Citing the city’s high crime rate, members of the Metro Nashville Office of Alternative Policing Strategies this week announced a new gun retrieval program.
The Tennessee Star on Thursday contacted Metro Nashville Police Department (MNPD) spokesman Steven Bowers. We asked what measures Metro officials enacted to ensure that criminals don’t use this program to get rid of guns that could link them to various crimes?
“When those guns are turned in, the police still do checks on those weapons or trace them to see if they are connected to another crime. They are also checked to see if they are stolen,” Bowers said.
“As far as someone dropping a weapon off, we take into consideration that that weapon is turned in, and it cannot be used in future violent crimes.”
The Star also asked Bowers about MNPD officials’ plans for those guns long-term.
“They have retention periods on how long they keep different types of property, but sometimes depending on how long they keep them I know that, eventually, the property gets destroyed,” Bowers said.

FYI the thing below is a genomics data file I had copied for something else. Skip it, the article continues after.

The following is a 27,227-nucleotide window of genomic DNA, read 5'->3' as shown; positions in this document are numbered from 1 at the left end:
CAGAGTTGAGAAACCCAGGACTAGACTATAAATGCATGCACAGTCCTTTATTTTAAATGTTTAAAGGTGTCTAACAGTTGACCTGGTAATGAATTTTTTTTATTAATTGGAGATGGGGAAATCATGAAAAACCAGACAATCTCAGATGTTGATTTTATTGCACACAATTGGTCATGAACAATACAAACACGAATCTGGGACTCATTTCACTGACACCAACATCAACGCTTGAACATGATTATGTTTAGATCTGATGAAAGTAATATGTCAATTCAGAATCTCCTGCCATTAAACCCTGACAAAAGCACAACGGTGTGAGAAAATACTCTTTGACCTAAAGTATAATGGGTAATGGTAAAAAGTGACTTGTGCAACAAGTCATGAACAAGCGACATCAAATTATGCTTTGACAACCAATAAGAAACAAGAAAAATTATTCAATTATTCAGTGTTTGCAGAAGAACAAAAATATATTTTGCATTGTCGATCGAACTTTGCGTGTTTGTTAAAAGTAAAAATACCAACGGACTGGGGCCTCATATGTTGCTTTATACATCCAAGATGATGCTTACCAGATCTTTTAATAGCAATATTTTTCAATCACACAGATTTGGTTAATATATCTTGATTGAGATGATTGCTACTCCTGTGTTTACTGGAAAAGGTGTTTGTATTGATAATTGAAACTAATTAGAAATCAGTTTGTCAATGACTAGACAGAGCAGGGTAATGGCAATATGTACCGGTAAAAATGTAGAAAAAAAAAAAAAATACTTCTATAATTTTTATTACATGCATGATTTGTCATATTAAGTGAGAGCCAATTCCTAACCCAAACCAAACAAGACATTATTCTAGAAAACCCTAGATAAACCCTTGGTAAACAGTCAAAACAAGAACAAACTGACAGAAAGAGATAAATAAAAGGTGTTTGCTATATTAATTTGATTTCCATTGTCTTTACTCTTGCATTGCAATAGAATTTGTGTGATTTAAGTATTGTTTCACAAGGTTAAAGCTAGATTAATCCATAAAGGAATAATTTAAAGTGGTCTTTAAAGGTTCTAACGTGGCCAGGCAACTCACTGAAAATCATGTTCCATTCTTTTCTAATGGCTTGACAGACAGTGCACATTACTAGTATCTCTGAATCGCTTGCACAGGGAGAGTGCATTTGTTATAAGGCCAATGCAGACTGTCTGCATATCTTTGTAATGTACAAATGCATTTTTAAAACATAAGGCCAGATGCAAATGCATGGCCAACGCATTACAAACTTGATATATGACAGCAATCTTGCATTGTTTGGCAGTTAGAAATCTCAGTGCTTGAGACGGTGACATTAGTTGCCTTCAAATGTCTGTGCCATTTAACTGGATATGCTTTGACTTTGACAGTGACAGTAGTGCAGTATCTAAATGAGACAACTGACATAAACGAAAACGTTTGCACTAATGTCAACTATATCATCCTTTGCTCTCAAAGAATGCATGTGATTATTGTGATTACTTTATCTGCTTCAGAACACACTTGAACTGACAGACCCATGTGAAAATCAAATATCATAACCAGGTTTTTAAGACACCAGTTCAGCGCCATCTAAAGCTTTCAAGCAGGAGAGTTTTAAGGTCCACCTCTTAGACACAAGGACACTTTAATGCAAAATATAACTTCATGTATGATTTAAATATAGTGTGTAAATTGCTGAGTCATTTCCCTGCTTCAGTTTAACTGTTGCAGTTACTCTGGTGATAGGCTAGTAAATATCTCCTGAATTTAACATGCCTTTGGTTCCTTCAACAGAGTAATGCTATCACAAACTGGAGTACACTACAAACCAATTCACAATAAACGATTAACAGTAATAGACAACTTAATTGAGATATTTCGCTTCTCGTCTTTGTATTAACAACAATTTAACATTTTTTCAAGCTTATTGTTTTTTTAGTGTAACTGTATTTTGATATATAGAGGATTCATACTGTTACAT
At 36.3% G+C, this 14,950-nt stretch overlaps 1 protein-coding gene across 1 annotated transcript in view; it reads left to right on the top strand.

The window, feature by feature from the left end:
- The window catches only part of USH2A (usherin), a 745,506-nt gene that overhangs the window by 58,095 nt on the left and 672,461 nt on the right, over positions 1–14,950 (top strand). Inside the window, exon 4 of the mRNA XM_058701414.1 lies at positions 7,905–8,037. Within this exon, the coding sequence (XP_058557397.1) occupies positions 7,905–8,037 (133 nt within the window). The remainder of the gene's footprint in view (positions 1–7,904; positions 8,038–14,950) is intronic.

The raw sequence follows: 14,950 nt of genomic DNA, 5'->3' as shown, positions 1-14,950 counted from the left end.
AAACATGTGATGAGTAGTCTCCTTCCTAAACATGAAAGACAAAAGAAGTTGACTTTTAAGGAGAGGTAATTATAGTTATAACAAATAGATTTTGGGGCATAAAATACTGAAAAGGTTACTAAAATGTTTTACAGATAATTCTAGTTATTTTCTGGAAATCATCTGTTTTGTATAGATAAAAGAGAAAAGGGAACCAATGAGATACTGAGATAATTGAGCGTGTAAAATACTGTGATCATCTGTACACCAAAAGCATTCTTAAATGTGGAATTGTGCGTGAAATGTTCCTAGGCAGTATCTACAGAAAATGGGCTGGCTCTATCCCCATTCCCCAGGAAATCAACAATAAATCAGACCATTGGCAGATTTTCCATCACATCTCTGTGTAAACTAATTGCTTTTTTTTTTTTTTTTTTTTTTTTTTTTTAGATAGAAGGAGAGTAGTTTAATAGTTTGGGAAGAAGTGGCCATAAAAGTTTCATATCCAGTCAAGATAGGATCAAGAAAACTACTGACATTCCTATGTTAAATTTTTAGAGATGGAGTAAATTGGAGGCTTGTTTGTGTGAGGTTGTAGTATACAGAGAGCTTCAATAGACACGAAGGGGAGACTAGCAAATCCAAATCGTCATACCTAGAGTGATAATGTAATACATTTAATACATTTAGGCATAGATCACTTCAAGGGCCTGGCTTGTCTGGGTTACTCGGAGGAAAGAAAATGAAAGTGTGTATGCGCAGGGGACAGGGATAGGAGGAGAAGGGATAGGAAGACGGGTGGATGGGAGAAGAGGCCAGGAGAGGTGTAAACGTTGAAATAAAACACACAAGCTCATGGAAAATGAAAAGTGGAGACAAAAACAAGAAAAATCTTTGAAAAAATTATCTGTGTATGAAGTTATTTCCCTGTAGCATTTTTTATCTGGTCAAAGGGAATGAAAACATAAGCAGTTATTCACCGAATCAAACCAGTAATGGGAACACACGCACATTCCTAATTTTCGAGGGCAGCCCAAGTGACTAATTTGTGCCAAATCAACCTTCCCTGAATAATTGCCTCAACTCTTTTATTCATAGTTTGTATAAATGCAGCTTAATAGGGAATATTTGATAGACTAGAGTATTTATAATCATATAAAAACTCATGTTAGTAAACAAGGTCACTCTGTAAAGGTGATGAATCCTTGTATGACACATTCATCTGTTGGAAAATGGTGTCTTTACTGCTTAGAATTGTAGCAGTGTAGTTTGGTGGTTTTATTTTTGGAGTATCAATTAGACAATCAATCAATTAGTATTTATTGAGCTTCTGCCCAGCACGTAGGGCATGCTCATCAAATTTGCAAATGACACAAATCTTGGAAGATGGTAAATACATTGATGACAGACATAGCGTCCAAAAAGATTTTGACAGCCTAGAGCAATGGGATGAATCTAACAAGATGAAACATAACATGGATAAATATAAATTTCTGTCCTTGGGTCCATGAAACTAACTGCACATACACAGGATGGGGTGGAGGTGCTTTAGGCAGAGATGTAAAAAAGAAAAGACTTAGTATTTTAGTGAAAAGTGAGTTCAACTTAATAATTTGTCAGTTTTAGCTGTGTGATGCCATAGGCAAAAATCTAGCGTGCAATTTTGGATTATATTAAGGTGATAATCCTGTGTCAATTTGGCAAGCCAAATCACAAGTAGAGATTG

“But if that gun has been used in a crime, then that gun may be kept for evidence purposes for that particular case.”
MNPD officials said in a statement that criminals in Davidson County stole more than 1,300 guns from vehicles last year. So far this year, more than 70 percent of all guns reported stolen were taken from vehicles. Criminals use a large portion of those stolen weapons to commit more violent crimes.
“Participating churches will now offer a no-questions-asked process where community members can anonymously turn in firearms,” according to the MNPD statement.
In a new study conducted by WalletHub, the city of Nashville ranked fourth overall in having the highest crime rates per 1,000 residents among state capitals in the country.
According to the study’s findings, Little Rock, Arkansas, ranked the highest for crime while Concord, New Hampshire, was the lowest. Following Little Rock is Salt Lake City, Utah; Baton Rouge, Louisiana, Nashville; and then Charleston, West Virginia.
Chris Butler is an investigative journalist at The Tennessee Star and The Georgia Star News. Follow Chris on Facebook, Twitter, Parler, and GETTR. Email tips to [email protected]
Photo “Guns” by Neon Tommy. CC BY-SA 2.0.